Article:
Farm Table says:
What is the problem?
The Dry Sheep Equivalent (DSE) is a standard unit used to compare the feed requirements of different classes of livestock or to assess the carrying capacity and potential productivity of a given paddock. Field Metabolic Rates and Water Turnover Rates of Dorper sheep were assessed under the semi-arid condition of western NSW to establish their DSE rating.
Such studies are urgently required in order to support the management decisions of Dorpers, which may be quite different to those of traditional Merinos. This information will enable an improved assessment of the potential for differential impacts on rangeland resources.
What did the research involve?
The study was conducted at Fowlers Gap, the Arid Zone Research Station of the University of New South Wales, Australia. The station covers approximately 39,200 ha and operates as a commercial sheep station. Vegetation is dominated by woody shrubs (< 1 m), chiefly of the family Chenopodiaceae. Rainfall is variable, with a yearly average of 236.7 mm. The study was conducted during a mild austral winter between late June and early July 2014.
Mature Dorper and Merino sheep were mustered using motorbikes from their home paddock and moved to an onsite shearing facility for processing. Average initial body mass of Dorper and Merino was 43.18kg and 38.08kg respectively.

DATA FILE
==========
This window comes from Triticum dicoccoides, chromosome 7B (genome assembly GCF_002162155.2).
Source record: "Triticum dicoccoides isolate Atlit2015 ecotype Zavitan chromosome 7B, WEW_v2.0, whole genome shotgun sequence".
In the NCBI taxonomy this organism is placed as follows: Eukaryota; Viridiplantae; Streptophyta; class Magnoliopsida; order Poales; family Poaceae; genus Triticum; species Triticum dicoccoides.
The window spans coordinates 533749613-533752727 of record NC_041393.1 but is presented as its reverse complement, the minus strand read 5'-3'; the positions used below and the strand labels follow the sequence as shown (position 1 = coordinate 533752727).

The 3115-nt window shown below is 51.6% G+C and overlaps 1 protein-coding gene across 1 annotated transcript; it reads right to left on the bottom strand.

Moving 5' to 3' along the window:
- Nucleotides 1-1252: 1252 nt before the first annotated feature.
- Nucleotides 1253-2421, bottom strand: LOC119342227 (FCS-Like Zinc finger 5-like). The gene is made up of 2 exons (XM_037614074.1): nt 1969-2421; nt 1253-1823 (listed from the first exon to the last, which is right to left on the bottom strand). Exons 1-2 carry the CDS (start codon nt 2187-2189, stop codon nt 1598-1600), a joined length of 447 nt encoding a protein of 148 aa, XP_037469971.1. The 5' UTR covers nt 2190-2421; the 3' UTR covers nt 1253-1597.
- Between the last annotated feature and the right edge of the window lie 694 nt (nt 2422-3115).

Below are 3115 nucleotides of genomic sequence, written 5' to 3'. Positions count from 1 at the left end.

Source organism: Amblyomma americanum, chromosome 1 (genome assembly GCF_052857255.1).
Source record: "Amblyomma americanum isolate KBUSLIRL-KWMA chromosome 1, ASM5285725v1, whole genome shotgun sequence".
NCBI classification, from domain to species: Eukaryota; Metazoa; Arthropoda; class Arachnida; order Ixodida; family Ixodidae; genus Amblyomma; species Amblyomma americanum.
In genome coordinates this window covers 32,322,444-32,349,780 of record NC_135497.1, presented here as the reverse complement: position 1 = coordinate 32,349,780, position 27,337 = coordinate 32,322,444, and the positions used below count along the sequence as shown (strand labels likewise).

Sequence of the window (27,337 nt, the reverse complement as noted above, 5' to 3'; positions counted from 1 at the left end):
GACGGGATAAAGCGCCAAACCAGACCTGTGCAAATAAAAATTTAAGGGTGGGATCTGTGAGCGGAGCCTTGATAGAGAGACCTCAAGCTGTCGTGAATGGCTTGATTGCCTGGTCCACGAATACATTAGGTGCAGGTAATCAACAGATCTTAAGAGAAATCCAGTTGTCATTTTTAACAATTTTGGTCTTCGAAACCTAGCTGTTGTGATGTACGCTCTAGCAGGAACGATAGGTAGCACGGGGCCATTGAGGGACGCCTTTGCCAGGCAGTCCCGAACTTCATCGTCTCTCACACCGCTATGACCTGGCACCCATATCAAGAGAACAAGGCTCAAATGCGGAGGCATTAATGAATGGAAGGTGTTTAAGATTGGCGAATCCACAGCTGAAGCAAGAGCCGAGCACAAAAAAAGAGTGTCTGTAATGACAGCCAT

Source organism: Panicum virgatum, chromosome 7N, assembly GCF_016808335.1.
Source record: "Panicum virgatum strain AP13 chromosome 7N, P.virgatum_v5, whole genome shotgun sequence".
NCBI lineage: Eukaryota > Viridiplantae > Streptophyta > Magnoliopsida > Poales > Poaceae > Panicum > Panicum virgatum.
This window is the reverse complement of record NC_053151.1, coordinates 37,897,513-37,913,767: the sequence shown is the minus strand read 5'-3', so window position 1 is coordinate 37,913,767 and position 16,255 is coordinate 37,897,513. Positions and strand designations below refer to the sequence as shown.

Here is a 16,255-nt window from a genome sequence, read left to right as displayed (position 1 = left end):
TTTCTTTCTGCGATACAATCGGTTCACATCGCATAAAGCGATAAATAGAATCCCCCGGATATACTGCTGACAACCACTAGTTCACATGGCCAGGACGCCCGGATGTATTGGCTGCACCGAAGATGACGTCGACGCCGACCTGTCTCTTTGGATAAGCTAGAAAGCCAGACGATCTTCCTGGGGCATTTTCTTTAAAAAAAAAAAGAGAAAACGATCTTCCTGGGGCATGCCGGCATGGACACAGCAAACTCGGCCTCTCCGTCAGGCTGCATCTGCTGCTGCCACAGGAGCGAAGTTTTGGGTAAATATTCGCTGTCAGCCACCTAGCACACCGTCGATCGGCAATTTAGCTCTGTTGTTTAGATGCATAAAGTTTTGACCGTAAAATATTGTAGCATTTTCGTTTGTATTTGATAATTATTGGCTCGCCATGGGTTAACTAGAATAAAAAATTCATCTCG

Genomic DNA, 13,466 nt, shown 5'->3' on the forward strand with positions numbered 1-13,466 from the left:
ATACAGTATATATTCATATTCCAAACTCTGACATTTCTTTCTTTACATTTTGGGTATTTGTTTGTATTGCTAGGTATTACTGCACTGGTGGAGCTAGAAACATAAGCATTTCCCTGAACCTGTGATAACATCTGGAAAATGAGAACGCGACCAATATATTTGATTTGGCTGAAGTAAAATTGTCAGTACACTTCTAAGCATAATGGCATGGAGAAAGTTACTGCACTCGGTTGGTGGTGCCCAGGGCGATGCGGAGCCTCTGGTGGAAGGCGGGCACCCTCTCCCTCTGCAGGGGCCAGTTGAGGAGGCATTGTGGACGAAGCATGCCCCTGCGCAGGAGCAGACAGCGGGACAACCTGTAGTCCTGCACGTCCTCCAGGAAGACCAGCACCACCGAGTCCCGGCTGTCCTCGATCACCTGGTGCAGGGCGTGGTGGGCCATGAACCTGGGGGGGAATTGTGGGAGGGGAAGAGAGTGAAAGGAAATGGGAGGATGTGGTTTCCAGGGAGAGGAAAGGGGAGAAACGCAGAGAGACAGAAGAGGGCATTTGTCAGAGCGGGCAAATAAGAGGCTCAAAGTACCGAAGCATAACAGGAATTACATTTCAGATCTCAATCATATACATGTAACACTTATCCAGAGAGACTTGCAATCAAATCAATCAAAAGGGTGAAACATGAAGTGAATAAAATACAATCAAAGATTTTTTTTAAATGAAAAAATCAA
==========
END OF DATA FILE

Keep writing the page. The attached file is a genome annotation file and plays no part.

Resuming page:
What were the key findings?
On average, the initial body mass (live mass) of the two sheep breeds was not significantly different.
There was no significant breed difference in the average change in body mass during the experimental period and for each breed the average body mass change over the experimental period was not significantly different from zero.
This trial has shown that Dorpers should be rated equal to Merinos based on body weight.
There was no difference in either FMR or WTR between Merinos and Dorpers indicating they have the same feed requirement per body weight and therefore no difference in their DSE rating. However the two breeds differ in reproduction rate and diet selection and therefore stocking rate decisions should take into account these differences.